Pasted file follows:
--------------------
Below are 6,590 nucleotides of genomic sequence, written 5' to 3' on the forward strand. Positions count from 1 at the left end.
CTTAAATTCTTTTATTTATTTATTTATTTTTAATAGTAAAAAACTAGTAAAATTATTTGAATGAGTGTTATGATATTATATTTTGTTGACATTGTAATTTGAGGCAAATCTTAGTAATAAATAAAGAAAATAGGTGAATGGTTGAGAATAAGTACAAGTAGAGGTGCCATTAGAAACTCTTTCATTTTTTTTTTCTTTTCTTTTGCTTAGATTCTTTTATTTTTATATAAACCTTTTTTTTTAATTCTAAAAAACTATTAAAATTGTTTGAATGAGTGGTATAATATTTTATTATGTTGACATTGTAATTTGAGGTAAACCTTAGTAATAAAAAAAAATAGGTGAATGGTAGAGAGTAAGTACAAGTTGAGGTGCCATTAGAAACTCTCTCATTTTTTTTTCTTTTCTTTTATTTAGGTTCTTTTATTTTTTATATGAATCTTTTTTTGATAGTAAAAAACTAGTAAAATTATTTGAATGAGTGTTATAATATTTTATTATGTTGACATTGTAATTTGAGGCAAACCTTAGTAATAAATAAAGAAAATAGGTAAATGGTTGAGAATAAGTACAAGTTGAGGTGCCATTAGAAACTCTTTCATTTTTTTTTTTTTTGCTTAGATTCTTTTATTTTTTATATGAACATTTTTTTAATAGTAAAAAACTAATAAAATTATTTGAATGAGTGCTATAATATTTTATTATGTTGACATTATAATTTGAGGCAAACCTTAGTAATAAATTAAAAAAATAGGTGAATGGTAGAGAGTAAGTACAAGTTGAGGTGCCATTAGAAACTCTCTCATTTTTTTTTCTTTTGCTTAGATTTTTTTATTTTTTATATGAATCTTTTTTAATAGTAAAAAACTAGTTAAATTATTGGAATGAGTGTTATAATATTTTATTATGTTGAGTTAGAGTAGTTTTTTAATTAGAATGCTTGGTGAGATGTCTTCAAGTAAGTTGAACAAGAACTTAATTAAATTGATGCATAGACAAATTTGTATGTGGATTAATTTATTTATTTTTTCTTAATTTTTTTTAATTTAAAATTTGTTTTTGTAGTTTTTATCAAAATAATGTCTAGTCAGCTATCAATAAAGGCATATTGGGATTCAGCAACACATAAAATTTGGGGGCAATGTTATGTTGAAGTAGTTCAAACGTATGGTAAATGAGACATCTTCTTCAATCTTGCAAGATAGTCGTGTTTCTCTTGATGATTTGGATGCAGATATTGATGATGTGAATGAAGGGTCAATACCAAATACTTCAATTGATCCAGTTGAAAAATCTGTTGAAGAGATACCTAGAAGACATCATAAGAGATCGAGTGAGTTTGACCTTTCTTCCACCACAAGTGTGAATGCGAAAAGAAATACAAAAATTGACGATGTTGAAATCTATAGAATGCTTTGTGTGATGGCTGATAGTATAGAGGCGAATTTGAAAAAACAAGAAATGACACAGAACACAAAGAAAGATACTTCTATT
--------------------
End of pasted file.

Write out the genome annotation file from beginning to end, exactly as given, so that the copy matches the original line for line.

Below are 6,590 nucleotides of genomic sequence, written 5' to 3' on the forward strand. Positions count from 1 at the left end.
CTTAAATTCTTTTATTTATTTATTTATTTTTAATAGTAAAAAACTAGTAAAATTATTTGAATGAGTGTTATGATATTATATTTTGTTGACATTGTAATTTGAGGCAAATCTTAGTAATAAATAAAGAAAATAGGTGAATGGTTGAGAATAAGTACAAGTAGAGGTGCCATTAGAAACTCTTTCATTTTTTTTTTCTTTTCTTTTGCTTAGATTCTTTTATTTTTATATAAACCTTTTTTTTTAATTCTAAAAAACTATTAAAATTGTTTGAATGAGTGGTATAATATTTTATTATGTTGACATTGTAATTTGAGGTAAACCTTAGTAATAAAAAAAAATAGGTGAATGGTAGAGAGTAAGTACAAGTTGAGGTGCCATTAGAAACTCTCTCATTTTTTTTTCTTTTCTTTTATTTAGGTTCTTTTATTTTTTATATGAATCTTTTTTTGATAGTAAAAAACTAGTAAAATTATTTGAATGAGTGTTATAATATTTTATTATGTTGACATTGTAATTTGAGGCAAACCTTAGTAATAAATAAAGAAAATAGGTAAATGGTTGAGAATAAGTACAAGTTGAGGTGCCATTAGAAACTCTTTCATTTTTTTTTTTTTTGCTTAGATTCTTTTATTTTTTATATGAACATTTTTTTAATAGTAAAAAACTAATAAAATTATTTGAATGAGTGCTATAATATTTTATTATGTTGACATTATAATTTGAGGCAAACCTTAGTAATAAATTAAAAAAATAGGTGAATGGTAGAGAGTAAGTACAAGTTGAGGTGCCATTAGAAACTCTCTCATTTTTTTTTCTTTTGCTTAGATTTTTTTATTTTTTATATGAATCTTTTTTAATAGTAAAAAACTAGTTAAATTATTGGAATGAGTGTTATAATATTTTATTATGTTGAGTTAGAGTAGTTTTTTAATTAGAATGCTTGGTGAGATGTCTTCAAGTAAGTTGAACAAGAACTTAATTAAATTGATGCATAGACAAATTTGTATGTGGATTAATTTATTTATTTTTTCTTAATTTTTTTTAATTTAAAATTTGTTTTTGTAGTTTTTATCAAAATAATGTCTAGTCAGCTATCAATAAAGGCATATTGGGATTCAGCAACACATAAAATTTGGGGGCAATGTTATGTTGAAGTAGTTCAAACGTATGGTAAATGAGACATCTTCTTCAATCTTGCAAGATAGTCGTGTTTCTCTTGATGATTTGGATGCAGATATTGATGATGTGAATGAAGGGTCAATACCAAATACTTCAATTGATCCAGTTGAAAAATCTGTTGAAGAGATACCTAGAAGACATCATAAGAGATCGAGTGAGTTTGACCTTTCTTCCACCACAAGTGTGAATGCGAAAAGAAATACAAAAATTGACGATGTTGAAATCTATAGAATGCTTTGTGTGATGGCTGATAGTATAGAGGCGAATTTGAAAAAACAAGAAATGACACAGAACACAAAGAAAGATACTTCTATT